Mercury flux over West Antarctic Seas during winter, spring and summer

For the first time elemental mercury in air and surface seawater was measured continuously in the remote seas of western Antarctica. A major contributor to atmospheric emissions of the toxic and globally dispersed pollutant mercury is the re-evasion from water surfaces, due to a supersaturation of dissolved gaseous mercury (DGM) in surface water. In this study the degree of saturation and mercury flux at the air-sea surface interface have been estimated from continuous measurements of gaseous elemental mercury (GEM) or total gaseous mercury (TGM) in air, DGM in surface water and meteorological parameters. The measurements were performed during winter and spring (2013) in the Weddell Sea and during summer (2010/2011) in the Bellingshausen, Amundsen and Ross Seas, and show spatial and seasonal variations.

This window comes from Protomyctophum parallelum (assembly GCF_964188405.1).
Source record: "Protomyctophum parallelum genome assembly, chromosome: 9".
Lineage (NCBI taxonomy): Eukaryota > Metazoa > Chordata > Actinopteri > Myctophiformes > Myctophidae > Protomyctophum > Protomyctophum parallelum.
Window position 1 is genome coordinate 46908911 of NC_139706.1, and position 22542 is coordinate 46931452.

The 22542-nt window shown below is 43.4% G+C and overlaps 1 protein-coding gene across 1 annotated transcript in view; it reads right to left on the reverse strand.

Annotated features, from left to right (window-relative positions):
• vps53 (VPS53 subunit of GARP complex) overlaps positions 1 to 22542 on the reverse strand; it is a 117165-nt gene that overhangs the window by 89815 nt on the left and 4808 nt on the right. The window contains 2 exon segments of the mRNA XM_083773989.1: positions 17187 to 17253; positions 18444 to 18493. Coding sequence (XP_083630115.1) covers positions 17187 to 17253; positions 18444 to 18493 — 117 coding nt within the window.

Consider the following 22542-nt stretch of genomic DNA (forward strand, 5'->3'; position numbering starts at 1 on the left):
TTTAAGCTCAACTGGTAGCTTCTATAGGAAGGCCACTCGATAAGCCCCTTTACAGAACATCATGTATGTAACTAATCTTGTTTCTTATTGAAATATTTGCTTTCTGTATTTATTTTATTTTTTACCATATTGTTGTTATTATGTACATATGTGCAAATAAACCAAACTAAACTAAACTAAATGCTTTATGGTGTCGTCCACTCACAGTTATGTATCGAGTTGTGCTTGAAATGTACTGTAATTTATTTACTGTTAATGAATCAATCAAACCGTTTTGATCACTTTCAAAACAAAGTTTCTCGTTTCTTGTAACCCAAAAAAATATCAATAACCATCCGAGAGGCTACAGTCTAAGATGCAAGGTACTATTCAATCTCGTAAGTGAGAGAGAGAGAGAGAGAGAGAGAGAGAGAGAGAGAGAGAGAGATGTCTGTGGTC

The average DGM concentration in surface water in open sea was highest during spring (12 ± 7 pg L− 1) and lowest during summer (7 ± 6.8 pg L− 1), resulting in a net evasion of mercury during spring (1.1 ± 1.6 ng m− 2 h− 1) and a net deposition during summer (− 0.2 ± 1.3 ng m− 2 h− 1). In open sea, higher average concentrations of GEM (or TGM) and DGM were found close to the Drake Passage compared to in the Bellingshausen and Weddell Seas. Emission sources from the South American continent, identified with back trajectories, were suggested to explain the observed variations. The yearly mercury evasion from open sea surfaces in the Southern Ocean was estimated to 30 (− 450–1700) tons, using the average (and min and max) flux rates obtained in this study. Higher DGM was measured under sea ice (19–62 pg L− 1) compared to in open sea due to a capsuling effect, resulting in a theoretical prevented evasion of 520 (0–3400) tons per year. Diminishing sea ice and higher water temperatures in polar regions could result in increased mercury evasion to the atmosphere. However, the contribution of the Southern Ocean to the global modeled annual emissions of mercury from sea surfaces would probably only be a few percent.

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